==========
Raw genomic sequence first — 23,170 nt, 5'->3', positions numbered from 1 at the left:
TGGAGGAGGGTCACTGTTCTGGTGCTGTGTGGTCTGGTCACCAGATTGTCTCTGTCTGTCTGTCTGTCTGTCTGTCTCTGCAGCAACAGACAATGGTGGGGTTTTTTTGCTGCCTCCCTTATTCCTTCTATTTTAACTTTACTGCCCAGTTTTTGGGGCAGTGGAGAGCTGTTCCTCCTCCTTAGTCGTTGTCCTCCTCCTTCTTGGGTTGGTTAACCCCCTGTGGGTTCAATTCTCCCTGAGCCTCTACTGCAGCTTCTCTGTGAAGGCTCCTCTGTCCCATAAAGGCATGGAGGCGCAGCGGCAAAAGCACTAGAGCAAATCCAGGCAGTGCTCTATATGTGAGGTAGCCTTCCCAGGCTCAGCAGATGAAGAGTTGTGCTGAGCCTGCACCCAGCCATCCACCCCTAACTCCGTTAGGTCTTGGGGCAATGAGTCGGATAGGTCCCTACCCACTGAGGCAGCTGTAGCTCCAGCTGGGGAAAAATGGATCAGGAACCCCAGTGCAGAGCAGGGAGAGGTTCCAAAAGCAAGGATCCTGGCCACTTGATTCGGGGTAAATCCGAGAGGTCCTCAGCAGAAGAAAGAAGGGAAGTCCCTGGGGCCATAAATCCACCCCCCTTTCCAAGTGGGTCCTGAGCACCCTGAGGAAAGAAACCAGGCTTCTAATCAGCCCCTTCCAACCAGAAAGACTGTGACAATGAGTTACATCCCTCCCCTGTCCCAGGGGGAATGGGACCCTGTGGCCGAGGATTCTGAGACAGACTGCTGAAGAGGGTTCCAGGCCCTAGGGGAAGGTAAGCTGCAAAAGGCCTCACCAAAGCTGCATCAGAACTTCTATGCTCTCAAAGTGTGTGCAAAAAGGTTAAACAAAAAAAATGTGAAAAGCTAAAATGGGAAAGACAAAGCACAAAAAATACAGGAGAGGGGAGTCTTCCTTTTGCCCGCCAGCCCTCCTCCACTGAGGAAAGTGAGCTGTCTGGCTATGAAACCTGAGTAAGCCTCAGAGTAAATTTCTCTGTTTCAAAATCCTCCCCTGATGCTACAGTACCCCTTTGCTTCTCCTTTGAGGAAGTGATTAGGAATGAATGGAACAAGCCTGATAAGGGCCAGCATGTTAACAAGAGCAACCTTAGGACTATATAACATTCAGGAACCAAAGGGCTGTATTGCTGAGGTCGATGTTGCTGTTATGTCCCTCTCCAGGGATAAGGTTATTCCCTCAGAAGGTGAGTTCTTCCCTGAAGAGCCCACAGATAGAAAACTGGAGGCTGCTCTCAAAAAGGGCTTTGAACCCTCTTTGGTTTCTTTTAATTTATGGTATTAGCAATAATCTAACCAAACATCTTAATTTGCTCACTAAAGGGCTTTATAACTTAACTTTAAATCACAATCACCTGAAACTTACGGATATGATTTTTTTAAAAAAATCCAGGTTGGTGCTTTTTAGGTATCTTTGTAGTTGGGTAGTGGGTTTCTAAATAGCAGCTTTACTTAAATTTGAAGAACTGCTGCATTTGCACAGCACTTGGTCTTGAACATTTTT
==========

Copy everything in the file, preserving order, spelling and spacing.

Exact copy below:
Raw genomic sequence first — 23,170 nt, 5'->3', positions numbered from 1 at the left:
TGGAGGAGGGTCACTGTTCTGGTGCTGTGTGGTCTGGTCACCAGATTGTCTCTGTCTGTCTGTCTGTCTGTCTGTCTCTGCAGCAACAGACAATGGTGGGGTTTTTTTGCTGCCTCCCTTATTCCTTCTATTTTAACTTTACTGCCCAGTTTTTGGGGCAGTGGAGAGCTGTTCCTCCTCCTTAGTCGTTGTCCTCCTCCTTCTTGGGTTGGTTAACCCCCTGTGGGTTCAATTCTCCCTGAGCCTCTACTGCAGCTTCTCTGTGAAGGCTCCTCTGTCCCATAAAGGCATGGAGGCGCAGCGGCAAAAGCACTAGAGCAAATCCAGGCAGTGCTCTATATGTGAGGTAGCCTTCCCAGGCTCAGCAGATGAAGAGTTGTGCTGAGCCTGCACCCAGCCATCCACCCCTAACTCCGTTAGGTCTTGGGGCAATGAGTCGGATAGGTCCCTACCCACTGAGGCAGCTGTAGCTCCAGCTGGGGAAAAATGGATCAGGAACCCCAGTGCAGAGCAGGGAGAGGTTCCAAAAGCAAGGATCCTGGCCACTTGATTCGGGGTAAATCCGAGAGGTCCTCAGCAGAAGAAAGAAGGGAAGTCCCTGGGGCCATAAATCCACCCCCCTTTCCAAGTGGGTCCTGAGCACCCTGAGGAAAGAAACCAGGCTTCTAATCAGCCCCTTCCAACCAGAAAGACTGTGACAATGAGTTACATCCCTCCCCTGTCCCAGGGGGAATGGGACCCTGTGGCCGAGGATTCTGAGACAGACTGCTGAAGAGGGTTCCAGGCCCTAGGGGAAGGTAAGCTGCAAAAGGCCTCACCAAAGCTGCATCAGAACTTCTATGCTCTCAAAGTGTGTGCAAAAAGGTTAAACAAAAAAAATGTGAAAAGCTAAAATGGGAAAGACAAAGCACAAAAAATACAGGAGAGGGGAGTCTTCCTTTTGCCCGCCAGCCCTCCTCCACTGAGGAAAGTGAGCTGTCTGGCTATGAAACCTGAGTAAGCCTCAGAGTAAATTTCTCTGTTTCAAAATCCTCCCCTGATGCTACAGTACCCCTTTGCTTCTCCTTTGAGGAAGTGATTAGGAATGAATGGAACAAGCCTGATAAGGGCCAGCATGTTAACAAGAGCAACCTTAGGACTATATAACATTCAGGAACCAAAGGGCTGTATTGCTGAGGTCGATGTTGCTGTTATGTCCCTCTCCAGGGATAAGGTTATTCCCTCAGAAGGTGAGTTCTTCCCTGAAGAGCCCACAGATAGAAAACTGGAGGCTGCTCTCAAAAAGGGCTTTGAACCCTCTTTGGTTTCTTTTAATTTATGGTATTAGCAATAATCTAACCAAACATCTTAATTTGCTCACTAAAGGGCTTTATAACTTAACTTTAAATCACAATCACCTGAAACTTACGGATATGATTTTTTTAAAAAAATCCAGGTTGGTGCTTTTTAGGTATCTTTGTAGTTGGGTAGTGGGTTTCTAAATAGCAGCTTTACTTAAATTTGAAGAACTGCTGCATTTGCACAGCACTTGGTCTTGAACATTTTT